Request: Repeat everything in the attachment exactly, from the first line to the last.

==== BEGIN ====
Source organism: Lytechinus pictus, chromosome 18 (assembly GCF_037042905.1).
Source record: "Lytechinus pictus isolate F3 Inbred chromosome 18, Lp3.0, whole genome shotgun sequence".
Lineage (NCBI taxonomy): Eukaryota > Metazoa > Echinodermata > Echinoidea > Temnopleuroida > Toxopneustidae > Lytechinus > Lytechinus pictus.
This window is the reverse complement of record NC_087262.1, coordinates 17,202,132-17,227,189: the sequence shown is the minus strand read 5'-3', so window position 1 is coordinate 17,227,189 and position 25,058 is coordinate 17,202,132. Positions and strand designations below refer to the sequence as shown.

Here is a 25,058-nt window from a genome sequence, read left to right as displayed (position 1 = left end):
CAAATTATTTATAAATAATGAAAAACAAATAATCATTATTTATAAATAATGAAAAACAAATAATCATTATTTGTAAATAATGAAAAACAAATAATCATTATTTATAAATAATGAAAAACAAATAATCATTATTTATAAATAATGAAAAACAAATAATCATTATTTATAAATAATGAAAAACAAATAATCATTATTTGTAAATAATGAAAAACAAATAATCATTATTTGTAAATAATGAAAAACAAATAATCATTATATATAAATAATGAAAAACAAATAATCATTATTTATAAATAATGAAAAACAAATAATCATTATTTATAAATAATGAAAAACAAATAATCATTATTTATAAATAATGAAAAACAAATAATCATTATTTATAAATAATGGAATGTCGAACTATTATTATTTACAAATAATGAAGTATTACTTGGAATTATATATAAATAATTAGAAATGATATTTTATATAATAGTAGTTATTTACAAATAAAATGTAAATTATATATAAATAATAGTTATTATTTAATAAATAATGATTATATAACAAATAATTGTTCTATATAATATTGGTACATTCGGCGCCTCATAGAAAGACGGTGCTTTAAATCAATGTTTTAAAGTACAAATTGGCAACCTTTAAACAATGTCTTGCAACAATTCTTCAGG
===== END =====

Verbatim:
Source organism: Lytechinus pictus, chromosome 18 (assembly GCF_037042905.1).
Source record: "Lytechinus pictus isolate F3 Inbred chromosome 18, Lp3.0, whole genome shotgun sequence".
Lineage (NCBI taxonomy): Eukaryota > Metazoa > Echinodermata > Echinoidea > Temnopleuroida > Toxopneustidae > Lytechinus > Lytechinus pictus.
This window is the reverse complement of record NC_087262.1, coordinates 17,202,132-17,227,189: the sequence shown is the minus strand read 5'-3', so window position 1 is coordinate 17,227,189 and position 25,058 is coordinate 17,202,132. Positions and strand designations below refer to the sequence as shown.

Here is a 25,058-nt window from a genome sequence, read left to right as displayed (position 1 = left end):
CAAATTATTTATAAATAATGAAAAACAAATAATCATTATTTATAAATAATGAAAAACAAATAATCATTATTTGTAAATAATGAAAAACAAATAATCATTATTTATAAATAATGAAAAACAAATAATCATTATTTATAAATAATGAAAAACAAATAATCATTATTTATAAATAATGAAAAACAAATAATCATTATTTGTAAATAATGAAAAACAAATAATCATTATTTGTAAATAATGAAAAACAAATAATCATTATATATAAATAATGAAAAACAAATAATCATTATTTATAAATAATGAAAAACAAATAATCATTATTTATAAATAATGAAAAACAAATAATCATTATTTATAAATAATGAAAAACAAATAATCATTATTTATAAATAATGGAATGTCGAACTATTATTATTTACAAATAATGAAGTATTACTTGGAATTATATATAAATAATTAGAAATGATATTTTATATAATAGTAGTTATTTACAAATAAAATGTAAATTATATATAAATAATAGTTATTATTTAATAAATAATGATTATATAACAAATAATTGTTCTATATAATATTGGTACATTCGGCGCCTCATAGAAAGACGGTGCTTTAAATCAATGTTTTAAAGTACAAATTGGCAACCTTTAAACAATGTCTTGCAACAATTCTTCAGG